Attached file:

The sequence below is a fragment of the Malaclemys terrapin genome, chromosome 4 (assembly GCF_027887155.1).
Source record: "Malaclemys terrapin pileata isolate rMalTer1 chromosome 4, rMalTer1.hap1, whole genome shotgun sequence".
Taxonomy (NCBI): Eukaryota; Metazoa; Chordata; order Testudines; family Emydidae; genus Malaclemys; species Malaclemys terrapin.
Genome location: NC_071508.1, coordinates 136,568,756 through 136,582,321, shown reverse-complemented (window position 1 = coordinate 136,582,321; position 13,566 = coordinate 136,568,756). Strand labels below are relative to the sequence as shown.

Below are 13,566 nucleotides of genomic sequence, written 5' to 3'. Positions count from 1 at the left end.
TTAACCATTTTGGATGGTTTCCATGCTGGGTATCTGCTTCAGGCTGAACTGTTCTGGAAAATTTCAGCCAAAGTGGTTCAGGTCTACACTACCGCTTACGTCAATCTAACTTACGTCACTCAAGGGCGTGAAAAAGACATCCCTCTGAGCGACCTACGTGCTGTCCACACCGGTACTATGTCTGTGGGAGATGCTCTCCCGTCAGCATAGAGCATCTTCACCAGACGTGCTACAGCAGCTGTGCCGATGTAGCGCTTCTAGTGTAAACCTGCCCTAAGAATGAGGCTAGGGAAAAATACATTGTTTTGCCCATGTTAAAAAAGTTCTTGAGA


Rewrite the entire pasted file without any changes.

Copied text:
The sequence below is a fragment of the Malaclemys terrapin genome, chromosome 4 (assembly GCF_027887155.1).
Source record: "Malaclemys terrapin pileata isolate rMalTer1 chromosome 4, rMalTer1.hap1, whole genome shotgun sequence".
Taxonomy (NCBI): Eukaryota; Metazoa; Chordata; order Testudines; family Emydidae; genus Malaclemys; species Malaclemys terrapin.
Genome location: NC_071508.1, coordinates 136,568,756 through 136,582,321, shown reverse-complemented (window position 1 = coordinate 136,582,321; position 13,566 = coordinate 136,568,756). Strand labels below are relative to the sequence as shown.

Below are 13,566 nucleotides of genomic sequence, written 5' to 3'. Positions count from 1 at the left end.
TTAACCATTTTGGATGGTTTCCATGCTGGGTATCTGCTTCAGGCTGAACTGTTCTGGAAAATTTCAGCCAAAGTGGTTCAGGTCTACACTACCGCTTACGTCAATCTAACTTACGTCACTCAAGGGCGTGAAAAAGACATCCCTCTGAGCGACCTACGTGCTGTCCACACCGGTACTATGTCTGTGGGAGATGCTCTCCCGTCAGCATAGAGCATCTTCACCAGACGTGCTACAGCAGCTGTGCCGATGTAGCGCTTCTAGTGTAAACCTGCCCTAAGAATGAGGCTAGGGAAAAATACATTGTTTTGCCCATGTTAAAAAAGTTCTTGAGA